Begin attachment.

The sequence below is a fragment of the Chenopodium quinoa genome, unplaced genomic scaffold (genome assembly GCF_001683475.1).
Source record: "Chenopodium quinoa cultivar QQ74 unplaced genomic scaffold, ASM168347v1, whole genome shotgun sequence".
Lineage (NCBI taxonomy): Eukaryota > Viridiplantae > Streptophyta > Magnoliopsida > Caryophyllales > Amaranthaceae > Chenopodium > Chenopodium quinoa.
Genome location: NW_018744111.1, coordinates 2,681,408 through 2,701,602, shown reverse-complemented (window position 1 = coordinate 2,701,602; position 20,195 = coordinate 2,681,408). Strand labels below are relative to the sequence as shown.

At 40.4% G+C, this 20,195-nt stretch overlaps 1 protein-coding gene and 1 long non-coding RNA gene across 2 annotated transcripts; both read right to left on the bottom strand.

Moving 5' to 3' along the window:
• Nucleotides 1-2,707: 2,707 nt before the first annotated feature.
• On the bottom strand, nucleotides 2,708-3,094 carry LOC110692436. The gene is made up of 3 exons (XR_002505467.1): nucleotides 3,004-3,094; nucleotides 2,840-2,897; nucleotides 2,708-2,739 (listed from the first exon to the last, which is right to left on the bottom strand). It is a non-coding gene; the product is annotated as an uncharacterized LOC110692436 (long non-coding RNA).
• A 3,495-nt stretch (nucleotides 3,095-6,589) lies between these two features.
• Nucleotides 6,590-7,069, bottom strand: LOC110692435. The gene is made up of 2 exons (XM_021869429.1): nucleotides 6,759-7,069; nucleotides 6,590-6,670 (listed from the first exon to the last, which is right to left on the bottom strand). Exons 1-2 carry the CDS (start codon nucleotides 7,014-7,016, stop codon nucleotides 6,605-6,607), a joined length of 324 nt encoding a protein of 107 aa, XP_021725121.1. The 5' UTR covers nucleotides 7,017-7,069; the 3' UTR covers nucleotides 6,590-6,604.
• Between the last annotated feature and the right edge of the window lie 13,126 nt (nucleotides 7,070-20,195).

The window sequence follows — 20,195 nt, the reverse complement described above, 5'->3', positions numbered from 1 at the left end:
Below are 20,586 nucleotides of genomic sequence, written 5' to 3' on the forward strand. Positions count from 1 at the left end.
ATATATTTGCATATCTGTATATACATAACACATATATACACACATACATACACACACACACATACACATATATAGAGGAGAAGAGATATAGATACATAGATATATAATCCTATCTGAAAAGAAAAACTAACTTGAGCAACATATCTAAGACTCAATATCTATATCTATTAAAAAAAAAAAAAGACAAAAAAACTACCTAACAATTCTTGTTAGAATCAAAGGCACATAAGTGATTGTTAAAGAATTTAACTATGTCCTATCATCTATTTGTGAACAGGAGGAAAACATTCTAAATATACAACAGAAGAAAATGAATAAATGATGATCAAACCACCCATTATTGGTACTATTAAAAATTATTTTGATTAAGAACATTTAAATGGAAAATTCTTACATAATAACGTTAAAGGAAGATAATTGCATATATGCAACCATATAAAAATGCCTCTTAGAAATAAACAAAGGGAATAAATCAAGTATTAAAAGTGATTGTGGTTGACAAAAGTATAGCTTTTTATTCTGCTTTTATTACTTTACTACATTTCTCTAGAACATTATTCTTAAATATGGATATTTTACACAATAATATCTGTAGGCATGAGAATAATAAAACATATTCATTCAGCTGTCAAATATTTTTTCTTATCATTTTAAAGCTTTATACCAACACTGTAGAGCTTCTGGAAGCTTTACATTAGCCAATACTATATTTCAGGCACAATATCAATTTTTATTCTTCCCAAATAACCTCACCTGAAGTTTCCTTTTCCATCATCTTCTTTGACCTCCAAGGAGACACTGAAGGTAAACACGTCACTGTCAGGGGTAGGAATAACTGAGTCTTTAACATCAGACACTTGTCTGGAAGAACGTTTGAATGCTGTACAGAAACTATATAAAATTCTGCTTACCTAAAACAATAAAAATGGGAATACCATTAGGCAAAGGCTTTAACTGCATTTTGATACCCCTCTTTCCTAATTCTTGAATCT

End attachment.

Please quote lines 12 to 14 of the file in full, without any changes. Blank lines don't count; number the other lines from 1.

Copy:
The window sequence follows — 20,195 nt, the reverse complement described above, 5'->3', positions numbered from 1 at the left end:
Below are 20,586 nucleotides of genomic sequence, written 5' to 3' on the forward strand. Positions count from 1 at the left end.
ATATATTTGCATATCTGTATATACATAACACATATATACACACATACATACACACACACACATACACATATATAGAGGAGAAGAGATATAGATACATAGATATATAATCCTATCTGAAAAGAAAAACTAACTTGAGCAACATATCTAAGACTCAATATCTATATCTATTAAAAAAAAAAAAAGACAAAAAAACTACCTAACAATTCTTGTTAGAATCAAAGGCACATAAGTGATTGTTAAAGAATTTAACTATGTCCTATCATCTATTTGTGAACAGGAGGAAAACATTCTAAATATACAACAGAAGAAAATGAATAAATGATGATCAAACCACCCATTATTGGTACTATTAAAAATTATTTTGATTAAGAACATTTAAATGGAAAATTCTTACATAATAACGTTAAAGGAAGATAATTGCATATATGCAACCATATAAAAATGCCTCTTAGAAATAAACAAAGGGAATAAATCAAGTATTAAAAGTGATTGTGGTTGACAAAAGTATAGCTTTTTATTCTGCTTTTATTACTTTACTACATTTCTCTAGAACATTATTCTTAAATATGGATATTTTACACAATAATATCTGTAGGCATGAGAATAATAAAACATATTCATTCAGCTGTCAAATATTTTTTCTTATCATTTTAAAGCTTTATACCAACACTGTAGAGCTTCTGGAAGCTTTACATTAGCCAATACTATATTTCAGGCACAATATCAATTTTTATTCTTCCCAAATAACCTCACCTGAAGTTTCCTTTTCCATCATCTTCTTTGACCTCCAAGGAGACACTGAAGGTAAACACGTCACTGTCAGGGGTAGGAATAACTGAGTCTTTAACATCAGACACTTGTCTGGAAGAACGTTTGAATGCTGTACAGAAACTATATAAAATTCTGCTTACCTAAAACAATAAAAATGGGAATACCATTAGGCAAAGGCTTTAACTGCATTTTGATACCCCTCTTTCCTAATTCTTGAATCT